Tuesday, February 1, 2011
MUSIC REVIEW OF THE DAY: IAN HUNTER
This proudly proclaims on the jacket it's a 30th Anniversary edition of the disc, yet the original came out in 1979. This package had been prepared for release in 2009, but sat until now, a classic move in the long, under-achieving career for Hunter. Like his band, Mott The Hoople, he never quite broke through to the mass audience he deserved. Everybody knows at least a couple of his songs, but he remains, now in his 70's, a cult figure.
Schizophrenic was Hunter's biggest-selling solo album, and he for once seemed poised for success, but the album just didn't have that one necessary ingredient of the day, a hit single. Now, that's a shocker, as it includes Cleveland Rocks and Just Another Night, two giant rockers that could have been and should have been, except once again marketing proved Hunter's downfall. It took the Drew Carey Show to make Cleveland Rocks a hit, twenty years too late.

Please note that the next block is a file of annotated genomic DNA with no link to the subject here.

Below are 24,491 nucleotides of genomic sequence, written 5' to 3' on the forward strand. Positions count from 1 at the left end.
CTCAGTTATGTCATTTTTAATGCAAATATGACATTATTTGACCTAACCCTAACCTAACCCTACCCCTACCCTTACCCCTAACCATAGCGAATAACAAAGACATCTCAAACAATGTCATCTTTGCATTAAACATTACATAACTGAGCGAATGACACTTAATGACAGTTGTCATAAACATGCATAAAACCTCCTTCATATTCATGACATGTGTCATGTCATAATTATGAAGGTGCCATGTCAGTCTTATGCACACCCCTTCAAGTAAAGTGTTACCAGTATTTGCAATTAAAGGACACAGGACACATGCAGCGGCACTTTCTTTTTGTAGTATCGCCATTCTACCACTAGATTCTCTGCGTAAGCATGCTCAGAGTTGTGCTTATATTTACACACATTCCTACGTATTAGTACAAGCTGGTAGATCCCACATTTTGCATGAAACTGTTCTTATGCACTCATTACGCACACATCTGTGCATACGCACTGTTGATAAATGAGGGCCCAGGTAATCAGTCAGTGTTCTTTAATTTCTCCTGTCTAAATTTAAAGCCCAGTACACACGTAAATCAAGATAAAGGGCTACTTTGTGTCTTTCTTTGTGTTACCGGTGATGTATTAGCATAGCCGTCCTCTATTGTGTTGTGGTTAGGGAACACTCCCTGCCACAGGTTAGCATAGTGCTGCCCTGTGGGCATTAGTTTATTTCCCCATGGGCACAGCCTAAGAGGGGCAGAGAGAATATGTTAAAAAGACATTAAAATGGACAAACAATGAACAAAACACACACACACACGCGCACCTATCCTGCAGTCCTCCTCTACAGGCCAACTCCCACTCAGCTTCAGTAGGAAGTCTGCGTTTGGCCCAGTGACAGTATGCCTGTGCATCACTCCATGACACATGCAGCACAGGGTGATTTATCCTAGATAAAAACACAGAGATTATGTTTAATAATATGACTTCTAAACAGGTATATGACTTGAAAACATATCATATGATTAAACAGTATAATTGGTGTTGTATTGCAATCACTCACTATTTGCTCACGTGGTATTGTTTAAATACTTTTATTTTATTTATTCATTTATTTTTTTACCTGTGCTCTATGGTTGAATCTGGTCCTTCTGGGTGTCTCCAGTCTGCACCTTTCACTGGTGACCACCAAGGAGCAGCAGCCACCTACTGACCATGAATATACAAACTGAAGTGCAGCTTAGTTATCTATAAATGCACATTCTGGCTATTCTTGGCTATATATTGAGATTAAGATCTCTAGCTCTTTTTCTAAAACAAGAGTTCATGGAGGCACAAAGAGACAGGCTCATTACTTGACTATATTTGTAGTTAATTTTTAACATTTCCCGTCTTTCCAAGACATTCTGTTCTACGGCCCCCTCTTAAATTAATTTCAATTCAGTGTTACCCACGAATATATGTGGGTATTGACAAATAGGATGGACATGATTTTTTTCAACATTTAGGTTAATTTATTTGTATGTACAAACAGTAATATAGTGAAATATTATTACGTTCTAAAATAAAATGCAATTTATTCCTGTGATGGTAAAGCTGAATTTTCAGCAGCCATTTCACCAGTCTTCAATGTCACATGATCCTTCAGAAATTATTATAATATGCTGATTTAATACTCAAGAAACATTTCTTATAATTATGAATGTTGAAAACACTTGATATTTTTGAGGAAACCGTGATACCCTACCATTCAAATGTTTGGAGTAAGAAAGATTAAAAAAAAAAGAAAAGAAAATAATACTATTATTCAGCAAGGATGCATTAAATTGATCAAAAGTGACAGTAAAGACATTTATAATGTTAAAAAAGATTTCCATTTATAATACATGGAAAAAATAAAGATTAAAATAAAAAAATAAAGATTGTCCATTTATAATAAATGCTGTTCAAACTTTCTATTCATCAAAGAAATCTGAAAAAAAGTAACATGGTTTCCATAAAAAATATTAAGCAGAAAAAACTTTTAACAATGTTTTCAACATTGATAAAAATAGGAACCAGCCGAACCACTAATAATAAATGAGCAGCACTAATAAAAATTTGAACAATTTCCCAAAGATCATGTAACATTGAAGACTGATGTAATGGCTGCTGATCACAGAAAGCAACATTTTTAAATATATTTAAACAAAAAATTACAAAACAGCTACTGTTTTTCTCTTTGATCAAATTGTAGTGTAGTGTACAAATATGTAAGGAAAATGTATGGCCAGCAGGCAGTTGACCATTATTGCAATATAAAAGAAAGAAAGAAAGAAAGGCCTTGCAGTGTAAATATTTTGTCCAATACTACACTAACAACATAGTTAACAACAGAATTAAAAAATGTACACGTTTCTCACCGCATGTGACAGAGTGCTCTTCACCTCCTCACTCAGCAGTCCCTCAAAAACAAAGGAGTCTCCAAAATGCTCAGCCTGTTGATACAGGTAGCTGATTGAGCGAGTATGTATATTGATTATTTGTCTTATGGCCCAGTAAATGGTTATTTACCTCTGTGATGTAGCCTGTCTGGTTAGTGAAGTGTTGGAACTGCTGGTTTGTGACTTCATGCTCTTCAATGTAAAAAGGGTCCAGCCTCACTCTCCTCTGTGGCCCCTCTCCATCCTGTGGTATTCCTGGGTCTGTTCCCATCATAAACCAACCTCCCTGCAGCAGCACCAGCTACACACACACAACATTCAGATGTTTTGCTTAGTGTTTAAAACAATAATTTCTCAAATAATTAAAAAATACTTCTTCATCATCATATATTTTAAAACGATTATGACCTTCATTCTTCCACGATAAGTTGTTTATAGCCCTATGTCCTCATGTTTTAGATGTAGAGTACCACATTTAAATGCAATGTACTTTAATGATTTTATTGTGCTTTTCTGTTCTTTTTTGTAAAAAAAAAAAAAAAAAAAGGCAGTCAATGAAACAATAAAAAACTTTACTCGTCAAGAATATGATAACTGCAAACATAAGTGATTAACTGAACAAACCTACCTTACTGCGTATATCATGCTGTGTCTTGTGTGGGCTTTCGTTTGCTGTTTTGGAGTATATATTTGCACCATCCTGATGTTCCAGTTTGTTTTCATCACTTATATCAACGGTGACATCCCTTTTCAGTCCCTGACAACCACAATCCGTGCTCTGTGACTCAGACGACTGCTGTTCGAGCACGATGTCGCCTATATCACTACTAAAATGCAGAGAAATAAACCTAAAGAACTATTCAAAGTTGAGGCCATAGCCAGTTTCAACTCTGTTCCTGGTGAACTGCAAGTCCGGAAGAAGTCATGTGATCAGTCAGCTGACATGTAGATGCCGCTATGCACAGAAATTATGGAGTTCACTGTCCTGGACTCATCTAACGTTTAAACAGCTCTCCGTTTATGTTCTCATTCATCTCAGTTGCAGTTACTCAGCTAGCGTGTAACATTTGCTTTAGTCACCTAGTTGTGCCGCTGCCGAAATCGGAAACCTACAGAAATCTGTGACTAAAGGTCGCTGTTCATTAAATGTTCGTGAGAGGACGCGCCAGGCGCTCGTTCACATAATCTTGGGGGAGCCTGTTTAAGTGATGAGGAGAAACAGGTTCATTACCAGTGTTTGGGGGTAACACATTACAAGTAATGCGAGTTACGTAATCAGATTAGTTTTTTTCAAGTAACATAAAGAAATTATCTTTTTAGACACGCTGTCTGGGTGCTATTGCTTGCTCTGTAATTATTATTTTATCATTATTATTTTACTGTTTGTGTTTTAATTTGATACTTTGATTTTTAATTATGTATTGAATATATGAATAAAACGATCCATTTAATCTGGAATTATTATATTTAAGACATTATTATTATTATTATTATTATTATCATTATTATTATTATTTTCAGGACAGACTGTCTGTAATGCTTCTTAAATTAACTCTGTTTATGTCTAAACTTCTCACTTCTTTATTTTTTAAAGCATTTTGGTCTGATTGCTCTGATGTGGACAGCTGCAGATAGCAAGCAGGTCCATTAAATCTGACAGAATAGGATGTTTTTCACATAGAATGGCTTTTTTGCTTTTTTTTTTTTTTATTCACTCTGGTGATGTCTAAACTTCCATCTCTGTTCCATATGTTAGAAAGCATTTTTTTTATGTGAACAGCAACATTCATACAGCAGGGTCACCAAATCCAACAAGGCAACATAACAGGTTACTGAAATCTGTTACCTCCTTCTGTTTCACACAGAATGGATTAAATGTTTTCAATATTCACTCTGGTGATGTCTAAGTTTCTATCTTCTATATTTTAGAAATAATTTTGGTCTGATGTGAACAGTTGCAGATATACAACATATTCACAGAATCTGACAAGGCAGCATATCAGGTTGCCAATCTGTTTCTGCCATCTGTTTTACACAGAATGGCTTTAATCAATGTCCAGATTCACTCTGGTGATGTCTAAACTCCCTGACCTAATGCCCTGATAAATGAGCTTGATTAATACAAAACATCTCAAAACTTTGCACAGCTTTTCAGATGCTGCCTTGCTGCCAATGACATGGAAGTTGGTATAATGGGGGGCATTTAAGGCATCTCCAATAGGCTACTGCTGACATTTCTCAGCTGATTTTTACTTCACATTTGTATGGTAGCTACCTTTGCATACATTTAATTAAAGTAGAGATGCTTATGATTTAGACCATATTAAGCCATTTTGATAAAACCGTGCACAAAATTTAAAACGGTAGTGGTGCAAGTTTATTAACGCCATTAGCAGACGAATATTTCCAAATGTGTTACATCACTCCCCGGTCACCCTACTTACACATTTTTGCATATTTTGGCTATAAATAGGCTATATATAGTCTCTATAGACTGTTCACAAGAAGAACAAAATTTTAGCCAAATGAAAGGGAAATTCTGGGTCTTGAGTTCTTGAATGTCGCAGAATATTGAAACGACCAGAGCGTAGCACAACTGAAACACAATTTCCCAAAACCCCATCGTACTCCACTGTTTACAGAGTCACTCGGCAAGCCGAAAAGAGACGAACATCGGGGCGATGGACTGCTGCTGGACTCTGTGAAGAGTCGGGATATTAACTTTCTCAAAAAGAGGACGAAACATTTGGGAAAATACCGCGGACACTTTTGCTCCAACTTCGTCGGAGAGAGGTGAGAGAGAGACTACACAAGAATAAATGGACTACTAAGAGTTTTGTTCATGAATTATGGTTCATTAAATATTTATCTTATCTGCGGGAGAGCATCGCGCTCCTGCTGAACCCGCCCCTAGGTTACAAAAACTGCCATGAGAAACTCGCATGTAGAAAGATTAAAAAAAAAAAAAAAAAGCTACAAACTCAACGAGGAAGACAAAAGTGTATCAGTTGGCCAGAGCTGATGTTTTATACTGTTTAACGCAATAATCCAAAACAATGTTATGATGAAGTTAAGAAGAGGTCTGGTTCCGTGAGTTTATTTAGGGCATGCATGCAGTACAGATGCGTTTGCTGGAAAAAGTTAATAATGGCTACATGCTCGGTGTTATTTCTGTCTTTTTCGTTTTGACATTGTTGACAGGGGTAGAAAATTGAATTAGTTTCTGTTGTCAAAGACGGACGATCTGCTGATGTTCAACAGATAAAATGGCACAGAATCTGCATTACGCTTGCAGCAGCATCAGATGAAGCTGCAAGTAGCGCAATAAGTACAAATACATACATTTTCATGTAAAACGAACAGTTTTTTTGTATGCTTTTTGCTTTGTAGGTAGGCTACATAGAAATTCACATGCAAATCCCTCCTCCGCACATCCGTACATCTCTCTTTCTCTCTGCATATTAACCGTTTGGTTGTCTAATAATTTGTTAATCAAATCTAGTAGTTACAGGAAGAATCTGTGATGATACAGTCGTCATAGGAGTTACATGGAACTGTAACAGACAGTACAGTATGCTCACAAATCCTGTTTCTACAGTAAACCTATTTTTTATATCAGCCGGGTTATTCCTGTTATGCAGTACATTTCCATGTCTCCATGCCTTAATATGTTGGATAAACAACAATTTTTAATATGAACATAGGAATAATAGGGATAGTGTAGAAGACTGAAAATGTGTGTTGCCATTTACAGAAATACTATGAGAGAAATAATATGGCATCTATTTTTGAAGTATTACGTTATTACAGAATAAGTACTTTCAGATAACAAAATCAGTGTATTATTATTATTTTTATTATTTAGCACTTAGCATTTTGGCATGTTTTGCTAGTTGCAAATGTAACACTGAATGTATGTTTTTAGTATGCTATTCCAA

Oh wait, it did have a hit, just not by Ian Hunter. Of all people, Barry Manilow took the ballad Ships into the Top Ten, one of the least wimpy tunes he ever did. In fact, Hunter's original, written about his relationship with his father, is majestic, plaintive and sentimental.
The album is made up of equal parts big rockers and big ballads. It's anthem rock, bold and brassy or heart tugging, with big story-topics, such as "is there life after death?" Using a core band of three E-Street regulars (Max Weinberg, Roy Bittan, Garry Talent), and his long-time foil, Spiders From Mars guitarist Mick Ronson, this was as outsized as Springsteen at times, yet playful too. He was the thinking man's Meatloaf.
The deluxe part includes several early versions of the tracks, plus a full extra-disc concert from the day, featuring the new tunes and old Mott favourites, including All The Young Dudes. These days, Hunter is considered a grand old man and given his proper due, especially in his English homeland. Appreciate this gem, 30 -- err, 32 years later.